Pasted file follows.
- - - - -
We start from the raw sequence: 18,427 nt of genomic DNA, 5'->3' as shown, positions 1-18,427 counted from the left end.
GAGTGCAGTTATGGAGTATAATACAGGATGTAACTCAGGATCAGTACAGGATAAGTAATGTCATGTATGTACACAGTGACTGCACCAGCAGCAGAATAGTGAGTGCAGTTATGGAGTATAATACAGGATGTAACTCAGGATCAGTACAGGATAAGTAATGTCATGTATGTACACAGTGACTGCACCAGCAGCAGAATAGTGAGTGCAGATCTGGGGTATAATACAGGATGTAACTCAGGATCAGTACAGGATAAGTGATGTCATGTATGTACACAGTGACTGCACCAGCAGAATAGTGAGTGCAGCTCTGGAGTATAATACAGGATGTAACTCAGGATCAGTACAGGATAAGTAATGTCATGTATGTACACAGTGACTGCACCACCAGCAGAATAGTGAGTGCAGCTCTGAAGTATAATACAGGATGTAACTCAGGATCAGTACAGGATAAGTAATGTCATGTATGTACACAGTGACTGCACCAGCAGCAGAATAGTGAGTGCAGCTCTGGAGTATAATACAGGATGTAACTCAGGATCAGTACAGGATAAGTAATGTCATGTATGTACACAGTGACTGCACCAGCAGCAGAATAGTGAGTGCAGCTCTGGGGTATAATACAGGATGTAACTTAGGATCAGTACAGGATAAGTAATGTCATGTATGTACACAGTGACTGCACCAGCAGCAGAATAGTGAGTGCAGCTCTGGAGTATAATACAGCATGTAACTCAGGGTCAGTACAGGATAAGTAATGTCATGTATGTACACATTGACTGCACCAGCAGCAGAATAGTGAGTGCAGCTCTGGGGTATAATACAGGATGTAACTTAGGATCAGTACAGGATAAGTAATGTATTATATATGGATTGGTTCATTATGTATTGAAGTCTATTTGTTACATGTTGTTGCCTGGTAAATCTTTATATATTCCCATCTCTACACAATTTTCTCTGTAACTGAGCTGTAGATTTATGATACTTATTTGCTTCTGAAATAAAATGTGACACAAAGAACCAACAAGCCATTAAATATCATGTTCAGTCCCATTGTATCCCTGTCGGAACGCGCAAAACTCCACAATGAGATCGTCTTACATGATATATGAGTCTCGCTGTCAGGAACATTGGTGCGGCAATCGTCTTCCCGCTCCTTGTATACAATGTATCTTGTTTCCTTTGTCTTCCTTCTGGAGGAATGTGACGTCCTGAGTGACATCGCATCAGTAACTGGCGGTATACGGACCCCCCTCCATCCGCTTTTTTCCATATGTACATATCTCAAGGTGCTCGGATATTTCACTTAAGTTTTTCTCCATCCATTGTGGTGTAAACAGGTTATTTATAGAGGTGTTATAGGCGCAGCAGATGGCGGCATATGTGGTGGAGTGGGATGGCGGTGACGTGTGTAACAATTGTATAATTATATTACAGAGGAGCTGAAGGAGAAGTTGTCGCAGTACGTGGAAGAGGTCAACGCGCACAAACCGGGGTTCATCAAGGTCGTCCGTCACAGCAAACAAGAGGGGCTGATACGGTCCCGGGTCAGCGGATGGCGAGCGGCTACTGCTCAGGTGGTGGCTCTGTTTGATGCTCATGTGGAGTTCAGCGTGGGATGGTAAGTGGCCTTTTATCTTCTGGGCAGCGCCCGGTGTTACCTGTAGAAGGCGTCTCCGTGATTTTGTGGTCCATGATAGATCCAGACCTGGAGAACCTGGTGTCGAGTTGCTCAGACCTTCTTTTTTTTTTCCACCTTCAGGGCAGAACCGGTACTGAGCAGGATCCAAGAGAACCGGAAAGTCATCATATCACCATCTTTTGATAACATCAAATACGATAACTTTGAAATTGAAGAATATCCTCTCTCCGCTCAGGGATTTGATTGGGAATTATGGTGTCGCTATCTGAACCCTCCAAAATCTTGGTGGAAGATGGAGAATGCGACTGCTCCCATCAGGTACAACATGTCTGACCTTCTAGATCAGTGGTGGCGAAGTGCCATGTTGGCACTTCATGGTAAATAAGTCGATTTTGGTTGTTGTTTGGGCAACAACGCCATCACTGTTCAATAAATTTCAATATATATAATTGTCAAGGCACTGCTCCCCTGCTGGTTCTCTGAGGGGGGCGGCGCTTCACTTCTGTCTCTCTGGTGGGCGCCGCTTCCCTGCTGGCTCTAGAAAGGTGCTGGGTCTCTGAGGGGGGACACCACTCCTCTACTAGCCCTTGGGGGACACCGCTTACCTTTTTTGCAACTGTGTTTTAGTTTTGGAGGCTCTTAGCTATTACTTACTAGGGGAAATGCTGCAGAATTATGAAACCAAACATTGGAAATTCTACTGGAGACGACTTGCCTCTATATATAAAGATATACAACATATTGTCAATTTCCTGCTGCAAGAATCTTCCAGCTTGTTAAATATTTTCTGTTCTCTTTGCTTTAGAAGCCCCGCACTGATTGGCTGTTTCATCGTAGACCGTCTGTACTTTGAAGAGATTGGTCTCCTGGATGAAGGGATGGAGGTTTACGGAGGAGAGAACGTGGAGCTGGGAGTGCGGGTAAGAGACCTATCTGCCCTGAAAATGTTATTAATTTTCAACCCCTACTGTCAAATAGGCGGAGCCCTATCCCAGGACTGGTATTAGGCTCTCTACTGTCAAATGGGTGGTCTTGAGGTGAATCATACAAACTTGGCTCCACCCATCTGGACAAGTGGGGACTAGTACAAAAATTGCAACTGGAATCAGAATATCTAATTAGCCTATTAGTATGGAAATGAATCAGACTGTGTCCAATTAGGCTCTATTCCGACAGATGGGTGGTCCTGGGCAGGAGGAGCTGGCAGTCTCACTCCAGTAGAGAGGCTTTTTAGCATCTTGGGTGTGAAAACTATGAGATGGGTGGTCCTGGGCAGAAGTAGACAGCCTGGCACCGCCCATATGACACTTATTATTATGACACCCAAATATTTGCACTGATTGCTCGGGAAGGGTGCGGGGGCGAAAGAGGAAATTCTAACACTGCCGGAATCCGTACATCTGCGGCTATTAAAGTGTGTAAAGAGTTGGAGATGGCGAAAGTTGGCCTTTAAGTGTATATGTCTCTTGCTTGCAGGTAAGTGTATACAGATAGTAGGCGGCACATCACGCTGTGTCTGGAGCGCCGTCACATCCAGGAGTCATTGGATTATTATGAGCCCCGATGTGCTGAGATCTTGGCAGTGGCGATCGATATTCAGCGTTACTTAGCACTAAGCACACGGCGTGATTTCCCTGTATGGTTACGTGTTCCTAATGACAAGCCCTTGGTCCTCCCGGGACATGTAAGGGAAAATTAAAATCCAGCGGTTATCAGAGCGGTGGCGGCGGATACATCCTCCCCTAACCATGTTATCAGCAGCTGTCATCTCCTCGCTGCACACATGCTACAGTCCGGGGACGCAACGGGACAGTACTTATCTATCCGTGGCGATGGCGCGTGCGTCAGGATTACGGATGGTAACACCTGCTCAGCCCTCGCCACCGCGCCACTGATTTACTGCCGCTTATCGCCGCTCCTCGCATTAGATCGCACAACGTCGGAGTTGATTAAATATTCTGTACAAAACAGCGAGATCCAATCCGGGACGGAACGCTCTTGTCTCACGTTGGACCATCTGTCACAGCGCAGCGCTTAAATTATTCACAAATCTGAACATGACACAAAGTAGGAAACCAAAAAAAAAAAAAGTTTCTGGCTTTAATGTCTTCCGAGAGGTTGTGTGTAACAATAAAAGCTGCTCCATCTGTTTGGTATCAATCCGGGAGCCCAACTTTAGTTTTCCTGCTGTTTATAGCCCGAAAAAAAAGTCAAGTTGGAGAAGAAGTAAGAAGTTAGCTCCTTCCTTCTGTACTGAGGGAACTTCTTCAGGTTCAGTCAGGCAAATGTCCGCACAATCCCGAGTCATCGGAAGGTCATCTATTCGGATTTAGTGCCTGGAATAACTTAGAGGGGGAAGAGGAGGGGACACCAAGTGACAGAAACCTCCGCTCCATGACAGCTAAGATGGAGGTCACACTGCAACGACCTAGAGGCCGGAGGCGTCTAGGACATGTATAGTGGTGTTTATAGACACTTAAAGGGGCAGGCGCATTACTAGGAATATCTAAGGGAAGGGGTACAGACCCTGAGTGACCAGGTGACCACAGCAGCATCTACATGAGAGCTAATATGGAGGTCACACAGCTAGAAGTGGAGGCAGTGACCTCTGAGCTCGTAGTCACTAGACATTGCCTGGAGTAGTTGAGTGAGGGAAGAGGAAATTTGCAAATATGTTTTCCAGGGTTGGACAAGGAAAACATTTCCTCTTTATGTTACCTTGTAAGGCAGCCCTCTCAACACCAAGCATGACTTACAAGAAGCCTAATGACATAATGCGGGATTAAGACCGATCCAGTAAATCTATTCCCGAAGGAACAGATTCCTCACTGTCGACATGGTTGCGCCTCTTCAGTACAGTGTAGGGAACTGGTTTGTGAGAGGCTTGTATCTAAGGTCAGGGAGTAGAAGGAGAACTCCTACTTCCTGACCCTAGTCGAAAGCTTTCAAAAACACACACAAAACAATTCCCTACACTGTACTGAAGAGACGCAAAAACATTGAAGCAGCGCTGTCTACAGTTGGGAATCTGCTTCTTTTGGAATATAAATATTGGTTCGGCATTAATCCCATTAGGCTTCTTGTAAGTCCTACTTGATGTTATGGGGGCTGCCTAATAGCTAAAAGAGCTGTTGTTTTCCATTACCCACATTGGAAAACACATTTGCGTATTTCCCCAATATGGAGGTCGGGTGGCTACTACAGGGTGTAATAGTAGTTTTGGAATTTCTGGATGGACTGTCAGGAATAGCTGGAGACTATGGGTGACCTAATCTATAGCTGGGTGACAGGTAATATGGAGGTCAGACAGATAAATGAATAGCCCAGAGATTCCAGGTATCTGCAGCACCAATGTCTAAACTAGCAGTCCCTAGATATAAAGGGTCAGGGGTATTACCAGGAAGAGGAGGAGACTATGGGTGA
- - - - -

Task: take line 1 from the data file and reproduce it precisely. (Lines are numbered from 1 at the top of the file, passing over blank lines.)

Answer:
We start from the raw sequence: 18,427 nt of genomic DNA, 5'->3' as shown, positions 1-18,427 counted from the left end.